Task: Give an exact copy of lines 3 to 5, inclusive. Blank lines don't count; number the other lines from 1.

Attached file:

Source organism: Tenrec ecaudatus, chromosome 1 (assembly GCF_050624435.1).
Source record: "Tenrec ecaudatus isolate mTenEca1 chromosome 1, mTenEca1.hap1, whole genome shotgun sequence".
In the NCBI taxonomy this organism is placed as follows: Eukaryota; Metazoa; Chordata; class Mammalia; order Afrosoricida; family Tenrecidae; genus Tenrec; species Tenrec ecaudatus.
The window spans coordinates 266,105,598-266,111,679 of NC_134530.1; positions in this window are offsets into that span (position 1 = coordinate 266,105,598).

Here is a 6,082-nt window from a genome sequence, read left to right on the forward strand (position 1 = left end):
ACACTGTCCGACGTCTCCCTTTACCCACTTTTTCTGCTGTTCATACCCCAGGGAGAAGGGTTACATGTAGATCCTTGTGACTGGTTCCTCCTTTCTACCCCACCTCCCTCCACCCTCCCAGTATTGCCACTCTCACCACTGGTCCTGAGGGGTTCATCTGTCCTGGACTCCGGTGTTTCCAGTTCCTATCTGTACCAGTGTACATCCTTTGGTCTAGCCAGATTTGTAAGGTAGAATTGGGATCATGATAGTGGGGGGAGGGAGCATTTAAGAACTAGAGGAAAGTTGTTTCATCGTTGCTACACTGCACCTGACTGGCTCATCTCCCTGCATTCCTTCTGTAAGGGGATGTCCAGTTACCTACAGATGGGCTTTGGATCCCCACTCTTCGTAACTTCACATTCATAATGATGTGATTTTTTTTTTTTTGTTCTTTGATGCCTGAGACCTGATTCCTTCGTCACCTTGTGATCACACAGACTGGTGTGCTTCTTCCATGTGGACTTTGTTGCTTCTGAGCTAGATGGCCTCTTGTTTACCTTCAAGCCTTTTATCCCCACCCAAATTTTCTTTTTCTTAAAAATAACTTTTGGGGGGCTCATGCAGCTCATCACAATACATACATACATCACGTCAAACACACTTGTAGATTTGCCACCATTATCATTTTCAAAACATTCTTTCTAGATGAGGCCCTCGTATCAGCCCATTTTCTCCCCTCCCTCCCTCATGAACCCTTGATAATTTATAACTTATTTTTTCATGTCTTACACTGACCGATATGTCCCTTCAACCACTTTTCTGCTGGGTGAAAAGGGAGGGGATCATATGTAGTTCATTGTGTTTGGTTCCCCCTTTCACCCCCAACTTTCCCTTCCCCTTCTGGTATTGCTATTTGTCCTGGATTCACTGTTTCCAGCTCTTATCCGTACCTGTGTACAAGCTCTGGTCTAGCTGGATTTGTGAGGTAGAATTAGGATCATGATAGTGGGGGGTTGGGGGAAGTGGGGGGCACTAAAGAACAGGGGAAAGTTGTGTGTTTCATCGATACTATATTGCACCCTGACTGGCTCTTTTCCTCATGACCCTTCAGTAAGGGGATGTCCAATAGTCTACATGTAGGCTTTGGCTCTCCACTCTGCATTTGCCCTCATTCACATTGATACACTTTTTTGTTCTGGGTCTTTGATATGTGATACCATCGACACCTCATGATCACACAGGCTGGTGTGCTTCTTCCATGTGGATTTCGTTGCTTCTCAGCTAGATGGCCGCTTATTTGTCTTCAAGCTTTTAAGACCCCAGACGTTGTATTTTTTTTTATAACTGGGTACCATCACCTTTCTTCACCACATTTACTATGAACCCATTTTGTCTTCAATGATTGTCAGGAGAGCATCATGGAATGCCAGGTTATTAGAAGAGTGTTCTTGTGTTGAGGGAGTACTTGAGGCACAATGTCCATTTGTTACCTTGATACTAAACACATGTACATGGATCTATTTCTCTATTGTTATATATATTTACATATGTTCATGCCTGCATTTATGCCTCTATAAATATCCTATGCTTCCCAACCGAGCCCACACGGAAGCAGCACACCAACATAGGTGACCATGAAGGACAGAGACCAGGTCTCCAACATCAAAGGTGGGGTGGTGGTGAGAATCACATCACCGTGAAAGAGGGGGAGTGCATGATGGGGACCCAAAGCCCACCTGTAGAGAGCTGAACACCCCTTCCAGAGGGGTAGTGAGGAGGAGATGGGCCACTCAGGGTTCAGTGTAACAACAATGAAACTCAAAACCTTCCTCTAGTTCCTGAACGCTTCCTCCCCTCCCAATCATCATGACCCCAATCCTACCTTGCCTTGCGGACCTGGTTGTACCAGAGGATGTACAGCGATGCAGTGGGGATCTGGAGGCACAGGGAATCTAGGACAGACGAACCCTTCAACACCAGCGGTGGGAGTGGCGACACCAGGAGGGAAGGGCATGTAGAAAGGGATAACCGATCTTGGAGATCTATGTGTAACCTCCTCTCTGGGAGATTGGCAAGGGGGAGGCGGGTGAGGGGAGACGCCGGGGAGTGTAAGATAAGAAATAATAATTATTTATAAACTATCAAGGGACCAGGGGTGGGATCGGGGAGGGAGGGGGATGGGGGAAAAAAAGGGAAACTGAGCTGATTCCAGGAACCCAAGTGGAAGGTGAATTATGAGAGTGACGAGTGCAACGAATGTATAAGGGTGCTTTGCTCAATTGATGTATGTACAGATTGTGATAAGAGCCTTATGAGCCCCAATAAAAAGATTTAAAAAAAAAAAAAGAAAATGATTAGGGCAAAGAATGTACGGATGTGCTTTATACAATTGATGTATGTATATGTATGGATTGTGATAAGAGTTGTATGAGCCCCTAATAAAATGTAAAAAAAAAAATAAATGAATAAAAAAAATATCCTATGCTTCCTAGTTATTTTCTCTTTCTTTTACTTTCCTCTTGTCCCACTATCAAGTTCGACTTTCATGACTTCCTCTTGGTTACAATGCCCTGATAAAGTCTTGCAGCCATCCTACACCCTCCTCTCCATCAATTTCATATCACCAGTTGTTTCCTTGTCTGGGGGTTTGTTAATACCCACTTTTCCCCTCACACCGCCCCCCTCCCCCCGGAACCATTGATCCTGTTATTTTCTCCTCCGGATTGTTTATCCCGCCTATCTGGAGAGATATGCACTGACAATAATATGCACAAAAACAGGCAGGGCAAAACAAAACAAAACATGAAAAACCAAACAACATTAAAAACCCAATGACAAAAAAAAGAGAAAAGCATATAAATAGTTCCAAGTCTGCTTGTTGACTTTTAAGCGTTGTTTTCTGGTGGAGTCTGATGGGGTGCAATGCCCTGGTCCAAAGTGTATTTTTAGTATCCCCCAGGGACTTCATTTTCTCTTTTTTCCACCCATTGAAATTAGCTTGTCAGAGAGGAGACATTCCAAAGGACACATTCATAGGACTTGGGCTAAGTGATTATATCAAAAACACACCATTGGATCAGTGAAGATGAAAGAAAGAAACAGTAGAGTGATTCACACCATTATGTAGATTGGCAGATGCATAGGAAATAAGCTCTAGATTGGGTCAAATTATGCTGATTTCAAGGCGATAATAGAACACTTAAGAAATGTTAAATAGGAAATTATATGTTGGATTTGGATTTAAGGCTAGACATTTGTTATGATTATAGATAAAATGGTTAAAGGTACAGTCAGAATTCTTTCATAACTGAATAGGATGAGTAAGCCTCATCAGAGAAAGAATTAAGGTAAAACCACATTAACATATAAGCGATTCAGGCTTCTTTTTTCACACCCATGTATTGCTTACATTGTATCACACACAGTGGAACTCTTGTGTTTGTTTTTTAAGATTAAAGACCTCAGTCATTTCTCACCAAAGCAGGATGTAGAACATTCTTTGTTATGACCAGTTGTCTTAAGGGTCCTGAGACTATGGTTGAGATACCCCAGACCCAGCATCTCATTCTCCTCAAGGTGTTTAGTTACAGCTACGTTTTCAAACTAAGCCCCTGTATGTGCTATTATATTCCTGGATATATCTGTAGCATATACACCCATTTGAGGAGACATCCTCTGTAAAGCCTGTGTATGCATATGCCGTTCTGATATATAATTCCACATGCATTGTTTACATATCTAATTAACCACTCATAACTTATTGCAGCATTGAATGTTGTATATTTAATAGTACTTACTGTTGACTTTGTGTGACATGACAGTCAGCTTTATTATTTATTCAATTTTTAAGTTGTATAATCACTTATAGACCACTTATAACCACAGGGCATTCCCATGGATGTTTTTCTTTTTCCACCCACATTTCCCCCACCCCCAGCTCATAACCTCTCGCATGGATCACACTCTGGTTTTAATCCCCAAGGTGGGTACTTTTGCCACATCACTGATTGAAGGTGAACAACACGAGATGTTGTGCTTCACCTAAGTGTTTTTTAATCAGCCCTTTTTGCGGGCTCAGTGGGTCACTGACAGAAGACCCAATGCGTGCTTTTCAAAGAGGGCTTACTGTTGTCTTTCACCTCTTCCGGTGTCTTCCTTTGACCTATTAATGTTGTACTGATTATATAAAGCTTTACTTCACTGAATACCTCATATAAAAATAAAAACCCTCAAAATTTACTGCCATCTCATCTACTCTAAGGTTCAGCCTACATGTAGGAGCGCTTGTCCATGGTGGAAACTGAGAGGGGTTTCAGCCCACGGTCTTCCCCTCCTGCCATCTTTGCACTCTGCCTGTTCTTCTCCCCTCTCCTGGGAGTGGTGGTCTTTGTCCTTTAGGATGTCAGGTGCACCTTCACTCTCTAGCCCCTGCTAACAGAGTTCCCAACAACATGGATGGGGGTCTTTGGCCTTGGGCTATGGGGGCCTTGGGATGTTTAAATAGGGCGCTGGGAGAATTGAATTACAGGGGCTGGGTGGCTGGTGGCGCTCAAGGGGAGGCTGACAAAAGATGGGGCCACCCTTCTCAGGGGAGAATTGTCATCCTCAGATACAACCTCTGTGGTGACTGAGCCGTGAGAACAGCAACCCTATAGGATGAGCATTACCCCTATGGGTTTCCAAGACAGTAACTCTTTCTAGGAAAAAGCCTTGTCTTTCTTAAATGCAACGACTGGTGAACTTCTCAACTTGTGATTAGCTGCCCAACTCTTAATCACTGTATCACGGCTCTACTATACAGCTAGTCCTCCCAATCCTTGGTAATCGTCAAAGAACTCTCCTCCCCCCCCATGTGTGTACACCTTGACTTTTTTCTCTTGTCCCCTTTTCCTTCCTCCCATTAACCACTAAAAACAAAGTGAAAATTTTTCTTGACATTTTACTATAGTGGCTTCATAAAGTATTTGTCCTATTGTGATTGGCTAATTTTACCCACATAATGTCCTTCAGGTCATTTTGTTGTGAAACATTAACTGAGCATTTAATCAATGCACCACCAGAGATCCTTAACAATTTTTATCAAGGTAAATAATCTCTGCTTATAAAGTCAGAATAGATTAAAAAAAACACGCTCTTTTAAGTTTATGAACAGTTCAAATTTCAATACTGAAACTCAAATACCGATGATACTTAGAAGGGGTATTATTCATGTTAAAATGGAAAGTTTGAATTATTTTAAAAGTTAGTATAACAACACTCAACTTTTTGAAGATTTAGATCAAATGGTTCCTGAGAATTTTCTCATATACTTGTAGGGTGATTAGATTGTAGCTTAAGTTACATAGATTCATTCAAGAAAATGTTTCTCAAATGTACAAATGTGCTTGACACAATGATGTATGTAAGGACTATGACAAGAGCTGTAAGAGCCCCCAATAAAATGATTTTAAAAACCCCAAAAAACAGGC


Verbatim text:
In the NCBI taxonomy this organism is placed as follows: Eukaryota; Metazoa; Chordata; class Mammalia; order Afrosoricida; family Tenrecidae; genus Tenrec; species Tenrec ecaudatus.
The window spans coordinates 266,105,598-266,111,679 of NC_134530.1; positions in this window are offsets into that span (position 1 = coordinate 266,105,598).

Here is a 6,082-nt window from a genome sequence, read left to right on the forward strand (position 1 = left end):